Reinforcement learning (RL) typically defines a discount factor as part of
the Markov Decision Process. The discount factor values future rewards by an
exponential scheme that leads to theoretical convergence guarantees of the
Bellman equation. However, evidence from psychology, economics and neuroscience
suggests that humans and animals instead have hyperbolic time-preferences. In
this work we revisit the fundamentals of discounting in RL and bridge this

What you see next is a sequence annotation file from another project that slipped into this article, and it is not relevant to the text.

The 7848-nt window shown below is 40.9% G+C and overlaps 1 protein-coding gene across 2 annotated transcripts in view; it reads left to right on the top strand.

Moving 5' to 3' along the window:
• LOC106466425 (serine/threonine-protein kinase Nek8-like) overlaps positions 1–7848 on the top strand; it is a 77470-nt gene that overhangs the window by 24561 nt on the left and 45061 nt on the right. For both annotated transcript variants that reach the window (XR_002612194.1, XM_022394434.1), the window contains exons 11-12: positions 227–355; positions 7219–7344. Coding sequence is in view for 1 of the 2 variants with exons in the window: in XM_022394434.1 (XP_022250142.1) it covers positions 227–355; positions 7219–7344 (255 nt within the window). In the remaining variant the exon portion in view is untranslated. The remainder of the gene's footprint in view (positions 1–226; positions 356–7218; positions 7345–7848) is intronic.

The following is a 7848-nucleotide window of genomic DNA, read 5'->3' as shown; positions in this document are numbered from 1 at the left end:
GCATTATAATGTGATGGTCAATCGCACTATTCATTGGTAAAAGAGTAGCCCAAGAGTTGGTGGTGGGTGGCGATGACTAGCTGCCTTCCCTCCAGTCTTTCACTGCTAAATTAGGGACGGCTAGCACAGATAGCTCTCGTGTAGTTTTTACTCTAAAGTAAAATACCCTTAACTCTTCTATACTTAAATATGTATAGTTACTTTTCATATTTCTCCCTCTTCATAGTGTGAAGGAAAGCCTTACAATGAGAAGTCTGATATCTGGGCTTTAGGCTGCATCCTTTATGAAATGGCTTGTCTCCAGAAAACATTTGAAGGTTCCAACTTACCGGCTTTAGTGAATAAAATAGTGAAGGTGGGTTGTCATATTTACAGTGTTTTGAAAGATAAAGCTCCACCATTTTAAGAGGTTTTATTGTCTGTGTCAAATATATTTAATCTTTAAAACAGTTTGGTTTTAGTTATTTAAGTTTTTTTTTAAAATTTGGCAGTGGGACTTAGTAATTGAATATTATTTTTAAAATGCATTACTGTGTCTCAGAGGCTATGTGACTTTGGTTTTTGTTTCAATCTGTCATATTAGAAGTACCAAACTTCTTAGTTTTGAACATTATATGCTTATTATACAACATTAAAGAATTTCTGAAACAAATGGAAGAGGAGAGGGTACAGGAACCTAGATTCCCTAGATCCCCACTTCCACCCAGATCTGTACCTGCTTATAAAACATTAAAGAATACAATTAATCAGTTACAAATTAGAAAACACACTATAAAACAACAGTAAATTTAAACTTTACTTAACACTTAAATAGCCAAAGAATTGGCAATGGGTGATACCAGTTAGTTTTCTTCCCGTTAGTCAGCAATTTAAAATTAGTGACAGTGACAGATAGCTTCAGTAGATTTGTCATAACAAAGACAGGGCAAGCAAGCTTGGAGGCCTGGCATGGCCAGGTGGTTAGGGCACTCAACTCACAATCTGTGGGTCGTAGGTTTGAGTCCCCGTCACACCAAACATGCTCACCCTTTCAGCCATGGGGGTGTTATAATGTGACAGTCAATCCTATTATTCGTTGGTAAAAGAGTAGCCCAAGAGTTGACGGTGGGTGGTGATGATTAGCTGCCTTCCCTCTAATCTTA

disconnect by implementing an RL agent that acts via hyperbolic discounting. We
demonstrate that a simple approach approximates hyperbolic discount functions
while still using familiar temporal-difference learning techniques in RL.
Additionally, and independent of hyperbolic discounting, we make a surprising
discovery that simultaneously learning value functions over multiple
time-horizons is an effective auxiliary task which often improves over a strong
value-based RL agent, Rainbow.